Take a look around. Regardless of the location in which you are reading this article, you’re probably surrounded by items that originated from outside your local area. Most of us don’t pay much attention to how the items we use and enjoy make their way into our lives. The staff at the Transportation Intermediaries Association (TIA) note, however, that the logistics industry plays an “out-sized — and often underappreciated — role … within the greater transportation ecosystem.” The TIA staff observes that from the very beginning of trade between villages, people have needed their goods to be moved, stored, and delivered. According to the staff at National Day Calendar, the first real awareness of the extent and value of trade arrived when the adventures of Marco Polo were published. They write, “The logistics industry first started to take form when Marco Polo traveled to China on the Silk Road. His detailed written record paved the way for future traders and merchants traveling between Europe and China. In 1896, the invention of the ‘horseless carriage’ semi-truck improved how goods moved across our country. Just 14 years later, the first air cargo flight took place in 1910. The flight between Dayton and Columbus dramatically increased the speed with which goods could be delivered in the U.S. By 1956, the first container ship sailed from the port of New Jersey to Texas. Shipments forever changed how goods moved around the world. These advancements demonstrate how logistics connect the world — and always have.”
To recognize the dedicated professionals involved in the logistics industry, 28 June has been designated annually as National Logistics Day. The staff at Holiday Calendar reports, “This special day was established to recognize and honor the contributions of logistics professionals. It has been around since 2005 and is celebrated every year as a way to thank those who work hard behind the scenes, ensuring that goods are delivered quickly, efficiently and safely.” In 2019, Logistics Plus Inc., decided to formally register the day with National Day Calendar as “a new annual day to recognize and appreciate the importance of the logistics industry in both our national and global economies.” In the press release announcing the 2019 event, Scott G. Frederick, Chief Marketing Officer at Logistics Plus, noted, “Logistics accounts for nearly 8% of everything we make and sell in the United States. That includes packaging, warehousing, shipping, and more. More than 50 million people are employed worldwide in the field of logistics! The third-party logistics (3PL) industry — those that help businesses efficiently manage logistics across their supply chains (from 3PLs to truckers to warehouse managers) — represents an $800 billion industry on its own.”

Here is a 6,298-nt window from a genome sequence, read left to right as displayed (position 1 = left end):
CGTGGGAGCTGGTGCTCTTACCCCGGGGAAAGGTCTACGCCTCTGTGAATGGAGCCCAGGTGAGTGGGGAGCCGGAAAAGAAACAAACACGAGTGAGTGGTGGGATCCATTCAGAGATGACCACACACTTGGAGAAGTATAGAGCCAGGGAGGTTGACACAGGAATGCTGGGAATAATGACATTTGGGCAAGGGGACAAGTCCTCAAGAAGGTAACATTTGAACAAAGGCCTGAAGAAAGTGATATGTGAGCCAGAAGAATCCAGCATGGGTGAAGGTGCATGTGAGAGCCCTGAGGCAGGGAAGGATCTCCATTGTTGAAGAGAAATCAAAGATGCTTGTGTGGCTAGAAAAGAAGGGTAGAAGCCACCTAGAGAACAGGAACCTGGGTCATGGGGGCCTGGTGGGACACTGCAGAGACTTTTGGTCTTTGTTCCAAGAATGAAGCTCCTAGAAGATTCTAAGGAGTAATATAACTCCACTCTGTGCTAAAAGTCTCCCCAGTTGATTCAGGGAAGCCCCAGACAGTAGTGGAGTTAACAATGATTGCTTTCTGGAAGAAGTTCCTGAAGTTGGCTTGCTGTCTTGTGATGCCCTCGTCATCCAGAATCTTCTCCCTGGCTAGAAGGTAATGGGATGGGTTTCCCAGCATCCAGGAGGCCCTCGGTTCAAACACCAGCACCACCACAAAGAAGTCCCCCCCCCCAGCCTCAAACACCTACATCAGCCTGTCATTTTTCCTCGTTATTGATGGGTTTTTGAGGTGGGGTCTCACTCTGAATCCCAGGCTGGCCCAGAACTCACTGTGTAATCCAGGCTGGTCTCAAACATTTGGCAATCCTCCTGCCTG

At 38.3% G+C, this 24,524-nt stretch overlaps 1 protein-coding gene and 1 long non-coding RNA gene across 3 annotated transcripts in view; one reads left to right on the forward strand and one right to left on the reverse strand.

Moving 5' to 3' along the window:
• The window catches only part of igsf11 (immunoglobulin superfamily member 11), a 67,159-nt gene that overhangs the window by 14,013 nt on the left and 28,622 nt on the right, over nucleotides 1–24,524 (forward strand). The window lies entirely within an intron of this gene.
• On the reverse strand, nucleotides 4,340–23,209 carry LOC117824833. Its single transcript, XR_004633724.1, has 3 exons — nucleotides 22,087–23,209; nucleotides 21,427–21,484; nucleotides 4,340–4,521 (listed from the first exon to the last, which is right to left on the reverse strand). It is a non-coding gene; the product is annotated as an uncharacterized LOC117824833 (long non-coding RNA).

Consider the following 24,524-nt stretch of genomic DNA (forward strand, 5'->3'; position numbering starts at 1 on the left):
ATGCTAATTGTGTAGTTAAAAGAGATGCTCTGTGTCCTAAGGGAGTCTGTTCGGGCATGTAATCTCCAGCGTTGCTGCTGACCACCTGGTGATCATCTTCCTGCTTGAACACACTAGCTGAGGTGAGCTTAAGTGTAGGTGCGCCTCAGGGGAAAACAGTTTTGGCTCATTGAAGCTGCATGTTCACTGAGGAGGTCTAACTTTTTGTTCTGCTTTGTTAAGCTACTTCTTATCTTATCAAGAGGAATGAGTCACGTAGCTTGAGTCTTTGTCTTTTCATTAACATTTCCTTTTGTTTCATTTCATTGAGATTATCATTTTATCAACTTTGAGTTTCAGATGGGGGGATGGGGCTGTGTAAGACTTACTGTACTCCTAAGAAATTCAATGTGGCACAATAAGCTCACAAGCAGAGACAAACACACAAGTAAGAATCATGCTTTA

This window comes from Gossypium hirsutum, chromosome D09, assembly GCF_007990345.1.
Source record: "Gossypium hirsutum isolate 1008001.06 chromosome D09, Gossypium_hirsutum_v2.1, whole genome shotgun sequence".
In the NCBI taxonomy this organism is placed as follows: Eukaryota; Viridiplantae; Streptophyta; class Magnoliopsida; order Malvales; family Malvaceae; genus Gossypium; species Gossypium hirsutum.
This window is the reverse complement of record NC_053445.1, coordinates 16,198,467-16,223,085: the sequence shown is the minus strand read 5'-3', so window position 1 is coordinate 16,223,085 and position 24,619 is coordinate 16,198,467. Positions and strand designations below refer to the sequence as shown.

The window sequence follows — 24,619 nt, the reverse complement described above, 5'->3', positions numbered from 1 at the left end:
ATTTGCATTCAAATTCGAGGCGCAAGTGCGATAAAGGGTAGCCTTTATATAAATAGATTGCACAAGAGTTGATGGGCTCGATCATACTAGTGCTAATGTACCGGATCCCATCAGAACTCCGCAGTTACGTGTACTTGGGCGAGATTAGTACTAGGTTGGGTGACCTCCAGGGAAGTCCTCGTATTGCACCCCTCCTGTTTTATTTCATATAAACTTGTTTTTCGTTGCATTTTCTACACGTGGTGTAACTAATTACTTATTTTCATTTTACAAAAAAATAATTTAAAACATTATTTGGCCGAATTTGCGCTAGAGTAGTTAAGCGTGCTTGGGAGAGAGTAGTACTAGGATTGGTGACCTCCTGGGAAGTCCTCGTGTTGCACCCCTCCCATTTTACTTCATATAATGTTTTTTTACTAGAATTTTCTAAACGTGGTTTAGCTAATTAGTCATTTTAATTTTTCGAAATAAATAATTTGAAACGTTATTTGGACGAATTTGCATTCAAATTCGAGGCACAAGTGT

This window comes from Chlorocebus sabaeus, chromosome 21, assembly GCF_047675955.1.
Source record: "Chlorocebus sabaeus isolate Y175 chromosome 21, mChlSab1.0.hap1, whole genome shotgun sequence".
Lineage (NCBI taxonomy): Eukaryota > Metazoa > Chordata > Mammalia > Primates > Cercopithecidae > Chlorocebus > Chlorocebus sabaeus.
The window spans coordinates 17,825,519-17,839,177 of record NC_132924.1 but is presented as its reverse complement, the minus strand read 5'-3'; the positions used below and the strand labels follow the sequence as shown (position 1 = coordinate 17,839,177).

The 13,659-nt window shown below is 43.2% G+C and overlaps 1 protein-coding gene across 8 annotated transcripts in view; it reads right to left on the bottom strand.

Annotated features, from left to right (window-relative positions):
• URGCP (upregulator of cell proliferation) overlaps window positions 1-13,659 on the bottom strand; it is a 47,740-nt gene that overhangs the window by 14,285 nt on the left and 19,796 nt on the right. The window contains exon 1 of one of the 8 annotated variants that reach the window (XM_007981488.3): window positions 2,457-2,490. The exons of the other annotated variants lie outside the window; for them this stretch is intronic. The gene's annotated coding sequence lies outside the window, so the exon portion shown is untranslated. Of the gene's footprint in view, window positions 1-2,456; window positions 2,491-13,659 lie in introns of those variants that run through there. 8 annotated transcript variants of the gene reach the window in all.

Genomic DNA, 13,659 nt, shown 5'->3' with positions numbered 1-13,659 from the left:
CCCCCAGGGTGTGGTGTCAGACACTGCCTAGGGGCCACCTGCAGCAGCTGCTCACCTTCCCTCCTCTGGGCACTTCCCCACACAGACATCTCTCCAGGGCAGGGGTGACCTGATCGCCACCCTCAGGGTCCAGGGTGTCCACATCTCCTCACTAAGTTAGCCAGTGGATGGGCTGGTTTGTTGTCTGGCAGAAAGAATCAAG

You don’t have to convince supply chain professionals of the importance of logistics. They know logistics affect all of our daily lives both professionally and personally. They also understand that the global economy would come to a screeching halt without logistics. Nevertheless, the staff at Holiday Calendar offers three reasons logistics should be celebrated:
1. Logistics helps to ensure effective, efficient and timely delivery of goods. “Without logistics, it would be very difficult for businesses to transport products to their customers in a timely manner. A well-planned logistics system ensures that goods can be delivered safely and reliably, on time and with minimal cost — preventing any major delays or missed deadlines.”